Salem was founded at the mouth of the Naumkeag River in 1626 (it was originally called Naumkeag and was renamed Salem three years later) by a company of fishermen from Cape Ann led by Roger Conant, and incorporated in 1629. The name "Salem" is related to the Hebrew word "shalom" and Arabic word "salasm," both meaning "peace." Conant was later supplanted by John Endicott, the governor assigned by the Massachusetts Bay Company.
In 1627, a patent was solicited from England and it was obtained by a group led by John Endicott who arrived in Naumkeag in 1628. Endicott and the other settlers of the New England Company now owned the rights to Naumkeag. Fortunately for the peaceful continuity of the settlement, Conant remained in Salem and, despite what must have been a disappointment for him, he acceded to Endicott's authority as the new governor.
Conant built the first house in Salem on what is Essex Street today, almost opposite the Town Market. In 1639, his was one of the signatures on the building contract for enlarging the meeting house in Town House Square for the First Church in Salem. This document remains part of the town records at City Hall. He was active in the affairs of the town throughout his life. In 1679, he died at the age of 87. Salem originally included much of the North Shore, including Marblehead. Most of the accused in the Salem Witch trials lived in nearby 'Salem Village,' although a few lived on the outskirts, now known as Danvers. Salem Village also included Peabody and parts of present-day Beverly. Middleton, Topsfield, Wenham and Manchester-by-the-Sea, too, were once parts of Salem. One of the most widely known aspects of Salem is its history of witchcraft allegations, which started with Abigail Williams, Betty Parris, and their friends playing with something called a Venus glass and egg. Salem achieved further legal notoriety as the site of the Dorothy Talbye trial, where a mentally ill woman was hanged for murdering her daughter, because at the time the Massachusetts common law made no distinction between insanity and criminal behavior.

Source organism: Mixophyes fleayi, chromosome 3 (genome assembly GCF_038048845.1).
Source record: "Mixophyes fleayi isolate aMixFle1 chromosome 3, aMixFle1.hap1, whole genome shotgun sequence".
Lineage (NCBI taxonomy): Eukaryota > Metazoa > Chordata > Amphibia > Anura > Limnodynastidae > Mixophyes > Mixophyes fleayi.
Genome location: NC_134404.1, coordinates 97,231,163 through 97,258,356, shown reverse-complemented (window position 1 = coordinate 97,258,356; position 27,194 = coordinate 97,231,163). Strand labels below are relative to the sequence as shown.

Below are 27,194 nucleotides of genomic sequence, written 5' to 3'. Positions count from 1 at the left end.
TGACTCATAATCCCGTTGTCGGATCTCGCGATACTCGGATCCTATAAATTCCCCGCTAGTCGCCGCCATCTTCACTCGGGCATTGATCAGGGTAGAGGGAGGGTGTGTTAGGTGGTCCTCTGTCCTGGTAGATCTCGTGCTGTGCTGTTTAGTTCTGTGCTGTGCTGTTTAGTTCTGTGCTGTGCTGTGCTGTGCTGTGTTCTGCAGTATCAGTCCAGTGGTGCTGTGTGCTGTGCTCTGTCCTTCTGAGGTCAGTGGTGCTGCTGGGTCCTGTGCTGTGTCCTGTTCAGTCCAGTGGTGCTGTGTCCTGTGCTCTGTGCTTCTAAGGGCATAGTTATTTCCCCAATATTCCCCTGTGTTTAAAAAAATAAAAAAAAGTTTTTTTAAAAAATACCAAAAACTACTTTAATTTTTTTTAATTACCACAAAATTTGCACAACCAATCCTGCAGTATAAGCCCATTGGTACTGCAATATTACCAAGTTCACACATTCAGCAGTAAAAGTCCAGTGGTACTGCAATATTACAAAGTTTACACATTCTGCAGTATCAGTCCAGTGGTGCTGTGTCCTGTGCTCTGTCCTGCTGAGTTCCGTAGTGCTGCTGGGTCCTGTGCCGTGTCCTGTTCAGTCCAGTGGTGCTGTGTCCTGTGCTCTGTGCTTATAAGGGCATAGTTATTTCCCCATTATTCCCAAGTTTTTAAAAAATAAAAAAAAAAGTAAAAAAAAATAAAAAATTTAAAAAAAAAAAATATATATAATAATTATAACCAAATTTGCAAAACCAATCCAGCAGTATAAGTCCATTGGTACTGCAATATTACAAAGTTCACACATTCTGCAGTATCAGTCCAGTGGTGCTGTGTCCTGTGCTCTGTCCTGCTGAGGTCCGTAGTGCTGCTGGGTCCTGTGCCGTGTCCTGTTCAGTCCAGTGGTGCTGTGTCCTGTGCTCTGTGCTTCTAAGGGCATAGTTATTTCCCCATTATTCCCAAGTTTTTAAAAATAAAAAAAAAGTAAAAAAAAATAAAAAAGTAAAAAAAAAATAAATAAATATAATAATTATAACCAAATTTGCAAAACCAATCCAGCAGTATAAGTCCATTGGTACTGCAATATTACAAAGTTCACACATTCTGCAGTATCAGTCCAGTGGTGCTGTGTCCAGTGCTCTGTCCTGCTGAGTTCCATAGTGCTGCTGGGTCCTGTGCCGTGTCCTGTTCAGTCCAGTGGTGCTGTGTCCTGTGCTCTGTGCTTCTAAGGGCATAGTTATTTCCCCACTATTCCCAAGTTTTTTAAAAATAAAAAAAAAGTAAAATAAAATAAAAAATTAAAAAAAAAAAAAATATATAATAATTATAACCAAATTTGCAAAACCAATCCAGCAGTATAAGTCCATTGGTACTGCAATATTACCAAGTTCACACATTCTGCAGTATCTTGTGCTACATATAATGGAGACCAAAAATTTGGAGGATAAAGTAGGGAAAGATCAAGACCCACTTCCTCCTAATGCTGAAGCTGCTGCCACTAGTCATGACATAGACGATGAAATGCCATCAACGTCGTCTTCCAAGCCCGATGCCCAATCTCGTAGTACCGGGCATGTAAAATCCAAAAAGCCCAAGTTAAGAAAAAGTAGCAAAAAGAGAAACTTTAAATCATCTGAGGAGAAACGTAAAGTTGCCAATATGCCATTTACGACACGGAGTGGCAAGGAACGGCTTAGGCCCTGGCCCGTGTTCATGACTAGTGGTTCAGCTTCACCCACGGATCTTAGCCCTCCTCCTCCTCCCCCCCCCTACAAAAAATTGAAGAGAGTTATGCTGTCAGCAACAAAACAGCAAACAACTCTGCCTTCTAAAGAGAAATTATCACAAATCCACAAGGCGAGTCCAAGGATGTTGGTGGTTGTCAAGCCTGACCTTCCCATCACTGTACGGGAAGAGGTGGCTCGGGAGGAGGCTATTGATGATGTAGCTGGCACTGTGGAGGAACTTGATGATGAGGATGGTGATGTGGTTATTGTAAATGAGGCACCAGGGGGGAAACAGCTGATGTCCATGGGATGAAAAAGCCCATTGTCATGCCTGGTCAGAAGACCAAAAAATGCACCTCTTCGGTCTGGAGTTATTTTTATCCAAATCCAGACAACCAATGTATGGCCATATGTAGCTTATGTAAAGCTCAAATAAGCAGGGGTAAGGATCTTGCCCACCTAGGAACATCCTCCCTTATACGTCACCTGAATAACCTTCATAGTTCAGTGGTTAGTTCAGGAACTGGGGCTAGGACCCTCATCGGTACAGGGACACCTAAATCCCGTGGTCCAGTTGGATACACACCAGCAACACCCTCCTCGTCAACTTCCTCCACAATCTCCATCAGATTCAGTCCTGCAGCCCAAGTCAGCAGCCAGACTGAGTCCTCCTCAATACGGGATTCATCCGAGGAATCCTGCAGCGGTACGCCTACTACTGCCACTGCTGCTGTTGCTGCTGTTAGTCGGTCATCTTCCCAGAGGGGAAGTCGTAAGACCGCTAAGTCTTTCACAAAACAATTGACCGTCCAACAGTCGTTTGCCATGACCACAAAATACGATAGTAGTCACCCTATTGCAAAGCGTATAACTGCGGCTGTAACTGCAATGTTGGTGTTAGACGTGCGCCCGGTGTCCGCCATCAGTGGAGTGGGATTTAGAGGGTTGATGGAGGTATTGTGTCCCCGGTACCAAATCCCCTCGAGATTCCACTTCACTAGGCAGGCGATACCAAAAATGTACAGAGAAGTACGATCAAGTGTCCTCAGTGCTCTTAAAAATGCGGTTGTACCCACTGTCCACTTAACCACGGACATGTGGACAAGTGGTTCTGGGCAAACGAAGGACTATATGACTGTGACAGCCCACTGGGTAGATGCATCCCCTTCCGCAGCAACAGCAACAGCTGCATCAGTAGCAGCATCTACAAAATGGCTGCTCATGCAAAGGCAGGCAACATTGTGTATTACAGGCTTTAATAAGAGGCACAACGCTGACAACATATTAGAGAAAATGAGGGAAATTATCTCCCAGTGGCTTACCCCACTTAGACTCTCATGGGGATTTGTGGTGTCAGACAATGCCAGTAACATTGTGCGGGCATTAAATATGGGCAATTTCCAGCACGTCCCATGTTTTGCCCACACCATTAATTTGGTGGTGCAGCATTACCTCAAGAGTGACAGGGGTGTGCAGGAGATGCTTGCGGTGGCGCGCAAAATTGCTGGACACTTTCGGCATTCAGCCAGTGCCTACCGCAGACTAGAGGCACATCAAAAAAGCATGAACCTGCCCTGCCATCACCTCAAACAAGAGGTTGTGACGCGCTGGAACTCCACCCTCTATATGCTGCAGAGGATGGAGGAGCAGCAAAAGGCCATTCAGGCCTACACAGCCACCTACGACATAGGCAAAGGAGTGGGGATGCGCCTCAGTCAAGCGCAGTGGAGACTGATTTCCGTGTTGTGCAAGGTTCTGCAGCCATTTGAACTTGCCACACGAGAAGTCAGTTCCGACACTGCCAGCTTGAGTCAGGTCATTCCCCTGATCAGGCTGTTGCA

On February 26, 1775, patriots raised the drawbridge at the North River, preventing British Colonel Alexander Leslie and his 300 troops from seizing stores and ammunition hidden in North Salem. A few months later, in May 1775, a group of prominent merchants with ties to Salem, including Francis Cabot, William Pynchon, Thomas Barnard, E. A. Holyoke and William Pickman, felt the need to publish a statement retracting what some interpreted as Loyalist leanings and to profess their dedication to the Colonial cause.
During the Revolution, the town became a center for privateering. By 1790, Salem was the sixth largest city in the country, and it was a world-famous seaport, particularly in trade with China. Codfish was exported to the West Indies and Europe, sugar and molasses were imported from the West Indies, tea from China, and pepper from Sumatra. Salem ships also visited Africa, Russia, Japan and Australia. During the War of 1812, privateering resumed.
Prosperity would leave the city with a wealth of fine architecture, including Federal style mansions designed by one of America's first architects, Samuel McIntire, for whom the city's largest historic district is named. This collection of homes and mansions from Colonial America are now the greatest concentrations of notable pre-1900 domestic structures in the United States.
The wealth of architecture in Salem can be directly attributed to the Old China Trade, which was ongoing for years with America and Great Britain. Incorporated as a city on March 23, 1836, Salem adopted a city seal in 1839 with the motto "Divitis Indiae usque ad ultimum sinum," Latin for "To the farthest port of the rich East." Nathaniel Hawthorne was overseer of the port from 1846 until 1849. He worked in the Customs House near Pickering Wharf, his setting for the beginning of The Scarlet Letter. In 1858, an amusement park was established at Salem Willows, a peninsula jutting into the harbor. It should be noted that up until the War of 1812, the port of Salem, Massachusetts was the center of trade in America.
However, shipping would decline through the 19th century. Salem and its silting harbor were increasingly eclipsed by Boston and New York. Consequently, the city turned to manufacturing. Industries included tanneries, shoe factories and the Naumkeag Steam Cotton Company. More than 400 homes burned in the Great Salem Fire of 1914, leaving 3,500 families homeless from a blaze that began in the Korn Leather Factory. The fire ripped into one part of the city, but historical places including Chestnut Street and City Hall were spared by the fire, leaving much of Salem's architectural legacy intact, which helped it develop as a center for tourism.